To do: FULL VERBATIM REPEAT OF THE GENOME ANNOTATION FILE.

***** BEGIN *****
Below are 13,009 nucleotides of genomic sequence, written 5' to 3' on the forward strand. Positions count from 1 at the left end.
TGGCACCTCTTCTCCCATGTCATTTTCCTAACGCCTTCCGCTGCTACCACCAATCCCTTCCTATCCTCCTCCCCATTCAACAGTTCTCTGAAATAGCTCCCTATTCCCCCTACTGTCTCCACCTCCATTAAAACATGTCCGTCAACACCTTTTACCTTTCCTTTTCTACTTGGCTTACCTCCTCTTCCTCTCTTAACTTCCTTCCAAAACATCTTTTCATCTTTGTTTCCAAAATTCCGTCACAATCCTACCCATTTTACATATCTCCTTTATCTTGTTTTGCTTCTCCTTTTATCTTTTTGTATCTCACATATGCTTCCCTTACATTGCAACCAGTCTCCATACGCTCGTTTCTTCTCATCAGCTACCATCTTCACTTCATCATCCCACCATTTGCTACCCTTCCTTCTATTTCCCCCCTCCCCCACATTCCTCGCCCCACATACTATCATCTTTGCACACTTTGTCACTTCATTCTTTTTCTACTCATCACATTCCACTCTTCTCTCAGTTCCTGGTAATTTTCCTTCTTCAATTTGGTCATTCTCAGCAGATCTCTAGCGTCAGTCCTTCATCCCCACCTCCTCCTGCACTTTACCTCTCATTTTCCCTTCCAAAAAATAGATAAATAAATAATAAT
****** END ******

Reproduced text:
Below are 13,009 nucleotides of genomic sequence, written 5' to 3' on the forward strand. Positions count from 1 at the left end.
TGGCACCTCTTCTCCCATGTCATTTTCCTAACGCCTTCCGCTGCTACCACCAATCCCTTCCTATCCTCCTCCCCATTCAACAGTTCTCTGAAATAGCTCCCTATTCCCCCTACTGTCTCCACCTCCATTAAAACATGTCCGTCAACACCTTTTACCTTTCCTTTTCTACTTGGCTTACCTCCTCTTCCTCTCTTAACTTCCTTCCAAAACATCTTTTCATCTTTGTTTCCAAAATTCCGTCACAATCCTACCCATTTTACATATCTCCTTTATCTTGTTTTGCTTCTCCTTTTATCTTTTTGTATCTCACATATGCTTCCCTTACATTGCAACCAGTCTCCATACGCTCGTTTCTTCTCATCAGCTACCATCTTCACTTCATCATCCCACCATTTGCTACCCTTCCTTCTATTTCCCCCCTCCCCCACATTCCTCGCCCCACATACTATCATCTTTGCACACTTTGTCACTTCATTCTTTTTCTACTCATCACATTCCACTCTTCTCTCAGTTCCTGGTAATTTTCCTTCTTCAATTTGGTCATTCTCAGCAGATCTCTAGCGTCAGTCCTTCATCCCCACCTCCTCCTGCACTTTACCTCTCATTTTCCCTTCCAAAAAATAGATAAATAAATAATAAT